The rapid growth of mobile ad networks such as Google’s AdMob and independents like InMobi and Millennial Media has seen mobile operators cede their power in mobile advertising. Admittedly, there are a handful of high-profile examples of operator-led advertising initiatives like O2’s location-based advertising and loyalty scheme, Priority Moments. But with their massive subscriber bases and wealth of subscriber data, why shouldn’t operators routinely be at the focal point of mobile advertising?
On the brand owners’ side, with some notable exceptions, many have not fully embraced mobile advertising, in large part because of the lack of hard data on its effectiveness. As they try to understand the impact and efficacy that it has on campaigns, it has the feeling of a long term pilot scheme for a lot of them. However, with the right profiling and subscriber information, mobile advertising has the potential to become central to advertising campaigns. This is where mobile operators can become vital, not just to mobile advertising, but to advertising in general.
With the huge range of information that operators have at their fingertips on their subscribers and the network, there is little doubt about their potential to be major players in the mobile advertising field.
Operators already have extensive details about their subscribers, not least financial and credit information, which is an incredibly powerful set of data, and not to be under-valued. Combine that with operators’ ability to extract contextual information from the network, including location, user behaviour and browsing patterns in near real-time, and you have possibly the most potent combination of advertising data available anywhere.
Of course, companies like Google have not been standing still in the years since mobile advertising first arrived. They too have access to an array of data, from location, to browsing and search history, and to a lesser extent financial and credit data. Google has seen the value in mobile, and has put its enviable financial and engineering might behind the medium as it seeks to consolidate its advertising empire across every screen.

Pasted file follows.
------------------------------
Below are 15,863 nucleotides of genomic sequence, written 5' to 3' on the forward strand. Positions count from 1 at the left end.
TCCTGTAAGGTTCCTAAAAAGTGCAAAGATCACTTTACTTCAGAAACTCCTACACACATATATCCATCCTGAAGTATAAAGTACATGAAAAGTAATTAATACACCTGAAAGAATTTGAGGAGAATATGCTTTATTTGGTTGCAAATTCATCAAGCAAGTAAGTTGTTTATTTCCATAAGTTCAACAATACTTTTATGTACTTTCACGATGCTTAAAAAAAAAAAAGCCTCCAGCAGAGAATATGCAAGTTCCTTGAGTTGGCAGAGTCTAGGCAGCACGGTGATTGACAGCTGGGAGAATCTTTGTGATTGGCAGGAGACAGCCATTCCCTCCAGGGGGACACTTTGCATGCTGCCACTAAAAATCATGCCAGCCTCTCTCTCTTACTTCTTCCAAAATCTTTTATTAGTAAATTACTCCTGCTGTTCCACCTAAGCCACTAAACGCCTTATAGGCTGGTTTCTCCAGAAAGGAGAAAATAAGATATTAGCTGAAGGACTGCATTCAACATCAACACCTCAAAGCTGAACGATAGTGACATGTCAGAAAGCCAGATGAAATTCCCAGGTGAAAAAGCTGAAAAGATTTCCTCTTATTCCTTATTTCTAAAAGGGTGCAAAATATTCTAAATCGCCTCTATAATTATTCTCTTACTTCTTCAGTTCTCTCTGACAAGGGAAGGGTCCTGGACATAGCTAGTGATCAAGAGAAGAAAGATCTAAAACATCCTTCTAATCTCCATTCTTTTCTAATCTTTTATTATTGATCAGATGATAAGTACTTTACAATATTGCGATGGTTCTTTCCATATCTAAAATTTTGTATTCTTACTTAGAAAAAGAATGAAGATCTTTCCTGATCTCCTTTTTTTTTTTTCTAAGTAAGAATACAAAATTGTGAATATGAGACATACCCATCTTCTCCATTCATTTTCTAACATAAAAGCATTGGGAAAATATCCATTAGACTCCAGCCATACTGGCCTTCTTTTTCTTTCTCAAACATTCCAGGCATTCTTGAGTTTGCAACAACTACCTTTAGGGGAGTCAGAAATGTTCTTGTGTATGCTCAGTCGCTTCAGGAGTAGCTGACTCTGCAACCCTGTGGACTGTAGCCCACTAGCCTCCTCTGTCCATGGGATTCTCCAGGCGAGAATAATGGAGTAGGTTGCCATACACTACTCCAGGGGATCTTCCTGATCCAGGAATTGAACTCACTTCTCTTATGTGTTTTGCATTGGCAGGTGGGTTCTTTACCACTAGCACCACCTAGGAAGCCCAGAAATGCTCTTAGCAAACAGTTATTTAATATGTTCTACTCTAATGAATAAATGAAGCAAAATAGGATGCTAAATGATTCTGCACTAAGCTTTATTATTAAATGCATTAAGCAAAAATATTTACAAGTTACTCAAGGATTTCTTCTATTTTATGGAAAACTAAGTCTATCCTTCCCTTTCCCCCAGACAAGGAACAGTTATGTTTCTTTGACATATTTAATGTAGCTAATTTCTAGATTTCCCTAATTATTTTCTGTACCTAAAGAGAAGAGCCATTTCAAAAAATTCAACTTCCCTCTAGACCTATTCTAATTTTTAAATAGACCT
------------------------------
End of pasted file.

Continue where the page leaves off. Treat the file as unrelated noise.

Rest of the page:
That said, the game is far from over for mobile operators. Operators could carve out a role as a broker of high-quality, anonymous information between advertisers and consumers, allowing them to reach the right subscribers effectively, without interrupting them with irrelevant advertising or offers. Operators’ current resources, teamed with an intelligent mobile analytics solution, could place mobile operators in a unique position to make mobile advertising a truly beneficial and relevant experience.
Intelligent use of analytics solutions could represent a turning point for mobile advertising. Leading solutions which will allow operators to anonymously highlight and profile groups based on demographics, interests, context and location would allow mobile advertising to become extremely well-targeted and therefore far more valuable to advertisers. Add to that profile information, plus meaningful interaction and conversion metrics, and mobile operators rapidly assume a powerful and privileged position. The ability to effectively target, then measure, campaigns means that mobile operators have the potential to create positive, revenue-generating partnerships with ad networks.
How mobile analytics is implemented, and the effect it will have on the user experience, needs to be carefully considered, especially with regards to the users’ data and privacy. It is vital that mobile data analytics is supported by a comprehensive privacy framework to ensure their data stays anonymous. However, if implemented sensitively, it could represent a win for mobile operators and, intelligently implemented, a win for subscribers.
Advertising which subtly suggests only relevant, interesting products and services can actually change the subscriber’s experience for the better. The opportunity is clear; it’s up to the mobile operator community to seize it.
Chris Goswami is director of marketing at Openwave Mobility